Now, why might a publisher take either of these two stances on vampires? Well, because they’ve likely seen a thousand Twilight or Interview with a Vampire knockoffs and are just tired of it. They want something original and so do their readers. I should note that I don’t fault a publisher for taking this stance one bit. I get it. I really do. If I had to wade through mountains of slush on a daily basis, I too might roll my eyes at yet another vampire story. But, hey, I’m still gonna write ’em, so how do I get them published? 

Only the Original 

It should go without saying that if you’re gonna have any chance of publishing a vampire story, you’d better have an original take on them. That doesn’t mean your story has to be totally outlandish (though it couldn’t hurt). A slight twist on the traditional lore or even just putting the vampire in a new environment can be all it takes to make your story stand out. Let me give you some examples from the vampire stories I’ve published. (I’ve linked to the ones that are free to read or listen to).

  • “Night Games” – Vampire baseball, but, not, you know, the Twilight kind.
  • “Bites” – Uber Eats for vampires. (Maybe my favorite of the bunch.)
  • “Liquid Courage” – Bad guy old west sheriff vampire.
  • “The Night, Forever, and Us” – Vampirism as a cure for a deadly disease. Also, kind of a vampire romance. (I know!)
  • “Childish Things” – Vampire trick-or-treaters. (Published today!)

The first three fall into the vampire-in-an-unusual-environment category. The last two are more of a twist on traditional lore, though, I’ll admit, the last one is the most traditional of the five. I think it maybe stands out from other vamp tales because, like “The Night, Forever, and Us”, vampirism is used to rescue someone rather than curse or destroy them. I think POV is important too. This is purely anecdotal and maybe specific to vampires, but it feels like it’s easier to sell a vampire story where they are portrayed as a monster to overcome rather than a protagonist.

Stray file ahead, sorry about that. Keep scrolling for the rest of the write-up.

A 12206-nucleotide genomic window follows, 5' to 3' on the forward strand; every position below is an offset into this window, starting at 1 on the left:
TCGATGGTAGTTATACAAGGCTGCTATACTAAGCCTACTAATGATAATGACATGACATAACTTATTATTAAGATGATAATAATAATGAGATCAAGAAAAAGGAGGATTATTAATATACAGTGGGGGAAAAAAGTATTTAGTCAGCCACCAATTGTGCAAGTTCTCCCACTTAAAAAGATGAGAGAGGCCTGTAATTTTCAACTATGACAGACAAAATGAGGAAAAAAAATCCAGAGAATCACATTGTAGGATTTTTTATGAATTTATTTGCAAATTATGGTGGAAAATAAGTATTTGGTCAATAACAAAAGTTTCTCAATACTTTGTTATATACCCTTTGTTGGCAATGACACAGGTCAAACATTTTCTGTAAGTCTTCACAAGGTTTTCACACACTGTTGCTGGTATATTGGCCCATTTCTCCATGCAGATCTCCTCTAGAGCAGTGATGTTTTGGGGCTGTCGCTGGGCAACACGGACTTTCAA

Take Your Lumps 

The only feedback I’ve received from editors and first readers that even approached negative or scathing has been on my vampire stories. Yep, even if a publisher has nothing in their guidelines that prohibit or discourage vampires, some folks really, really don’t like them, and will let you know. Only once did I take this feedback personally, as it was particularly pointed (hah!), and just seemed kind of unnecessary. The other times, it was simply clear I should not send vampire stories to that publisher, which is useful information.